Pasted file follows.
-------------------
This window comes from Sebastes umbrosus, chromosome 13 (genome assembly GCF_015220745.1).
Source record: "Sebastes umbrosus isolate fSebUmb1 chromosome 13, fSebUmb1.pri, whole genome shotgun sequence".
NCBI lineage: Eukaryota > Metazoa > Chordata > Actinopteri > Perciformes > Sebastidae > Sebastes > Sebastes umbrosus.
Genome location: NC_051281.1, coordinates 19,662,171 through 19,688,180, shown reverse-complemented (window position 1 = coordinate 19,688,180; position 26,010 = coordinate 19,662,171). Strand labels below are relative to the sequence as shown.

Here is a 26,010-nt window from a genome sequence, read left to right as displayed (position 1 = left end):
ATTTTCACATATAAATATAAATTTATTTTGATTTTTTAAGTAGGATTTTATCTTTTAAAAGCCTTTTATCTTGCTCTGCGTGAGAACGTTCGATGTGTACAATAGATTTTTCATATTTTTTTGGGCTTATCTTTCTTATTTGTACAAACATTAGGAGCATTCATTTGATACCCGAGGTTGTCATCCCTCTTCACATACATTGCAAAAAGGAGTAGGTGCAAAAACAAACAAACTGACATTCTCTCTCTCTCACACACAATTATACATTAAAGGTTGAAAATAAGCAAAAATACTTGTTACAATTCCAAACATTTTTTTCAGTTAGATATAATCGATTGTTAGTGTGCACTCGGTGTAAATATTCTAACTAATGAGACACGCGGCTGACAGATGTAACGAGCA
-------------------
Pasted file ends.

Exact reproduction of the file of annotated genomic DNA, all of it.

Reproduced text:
This window comes from Sebastes umbrosus, chromosome 13 (genome assembly GCF_015220745.1).
Source record: "Sebastes umbrosus isolate fSebUmb1 chromosome 13, fSebUmb1.pri, whole genome shotgun sequence".
NCBI lineage: Eukaryota > Metazoa > Chordata > Actinopteri > Perciformes > Sebastidae > Sebastes > Sebastes umbrosus.
Genome location: NC_051281.1, coordinates 19,662,171 through 19,688,180, shown reverse-complemented (window position 1 = coordinate 19,688,180; position 26,010 = coordinate 19,662,171). Strand labels below are relative to the sequence as shown.

Here is a 26,010-nt window from a genome sequence, read left to right as displayed (position 1 = left end):
ATTTTCACATATAAATATAAATTTATTTTGATTTTTTAAGTAGGATTTTATCTTTTAAAAGCCTTTTATCTTGCTCTGCGTGAGAACGTTCGATGTGTACAATAGATTTTTCATATTTTTTTGGGCTTATCTTTCTTATTTGTACAAACATTAGGAGCATTCATTTGATACCCGAGGTTGTCATCCCTCTTCACATACATTGCAAAAAGGAGTAGGTGCAAAAACAAACAAACTGACATTCTCTCTCTCTCACACACAATTATACATTAAAGGTTGAAAATAAGCAAAAATACTTGTTACAATTCCAAACATTTTTTTCAGTTAGATATAATCGATTGTTAGTGTGCACTCGGTGTAAATATTCTAACTAATGAGACACGCGGCTGACAGATGTAACGAGCA